Evergreen, native to the Mediterranean region. In ancient Greece the even-sized seeds were used as a unit of weight called ‘carat’: one seed = 1carat = 200 mg. This measurement is still used to weigh precious stones and gold. The pods are used as fodder for livestock.
Dry rocky places, woodland margins, scrub and field boundaries. Often cultivated.
The flowers appear in autumn, male and female flowers on individual trees or on the same tree. The male flowers, reddish in colour, with 5 stamens, are erect on the branches and emit an unpleasant odour. The female flowers are greenish, with the stigma on a long bending style.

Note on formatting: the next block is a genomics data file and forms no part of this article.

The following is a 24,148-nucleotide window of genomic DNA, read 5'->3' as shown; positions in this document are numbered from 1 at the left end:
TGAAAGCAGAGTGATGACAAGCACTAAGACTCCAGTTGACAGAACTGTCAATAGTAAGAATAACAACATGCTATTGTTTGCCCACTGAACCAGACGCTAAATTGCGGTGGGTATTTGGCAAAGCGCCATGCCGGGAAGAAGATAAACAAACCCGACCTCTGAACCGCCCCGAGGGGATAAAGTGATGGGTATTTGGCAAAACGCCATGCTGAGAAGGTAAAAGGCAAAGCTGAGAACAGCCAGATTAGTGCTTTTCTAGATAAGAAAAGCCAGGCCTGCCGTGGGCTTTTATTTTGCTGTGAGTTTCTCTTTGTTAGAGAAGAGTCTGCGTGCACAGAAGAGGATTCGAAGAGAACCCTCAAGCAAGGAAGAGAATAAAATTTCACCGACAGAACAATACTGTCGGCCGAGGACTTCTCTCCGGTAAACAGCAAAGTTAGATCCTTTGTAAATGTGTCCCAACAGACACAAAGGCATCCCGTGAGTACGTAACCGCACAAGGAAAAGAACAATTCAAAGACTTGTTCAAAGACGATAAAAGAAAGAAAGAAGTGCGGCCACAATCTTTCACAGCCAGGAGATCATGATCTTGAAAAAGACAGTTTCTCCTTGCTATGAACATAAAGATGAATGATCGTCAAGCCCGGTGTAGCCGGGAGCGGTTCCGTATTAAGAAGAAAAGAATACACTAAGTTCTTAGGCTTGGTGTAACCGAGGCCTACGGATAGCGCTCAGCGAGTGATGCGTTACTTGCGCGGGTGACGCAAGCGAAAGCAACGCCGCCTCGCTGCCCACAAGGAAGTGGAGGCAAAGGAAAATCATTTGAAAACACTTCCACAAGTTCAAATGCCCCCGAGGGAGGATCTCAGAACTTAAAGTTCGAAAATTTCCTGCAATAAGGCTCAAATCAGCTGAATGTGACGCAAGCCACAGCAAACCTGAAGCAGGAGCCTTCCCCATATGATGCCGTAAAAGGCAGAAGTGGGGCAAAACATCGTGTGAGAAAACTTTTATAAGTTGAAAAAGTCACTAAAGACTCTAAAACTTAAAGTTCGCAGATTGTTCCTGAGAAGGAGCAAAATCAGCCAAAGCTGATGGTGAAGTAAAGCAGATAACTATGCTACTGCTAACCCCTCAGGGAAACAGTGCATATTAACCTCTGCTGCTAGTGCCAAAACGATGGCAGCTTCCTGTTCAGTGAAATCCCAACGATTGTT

Pinnate row of leaflets on either side of the stem. Round to oval leaflets on either side of the stem, shiny, leathery, 10-20 cm long, with no end leaflet. Stout thorns.
Pod: dark-brown flattened to 30 cm long.
Carob pulp is a substitute for cocoa. The pulp is sold as flour for the confectionary industry and during World War II it was used to make bread.
Pod: fresh pulp as a laxative, dried pulp to treat diarrhoea. The flour from the seeds is a food additive E410 used especially in ice cream.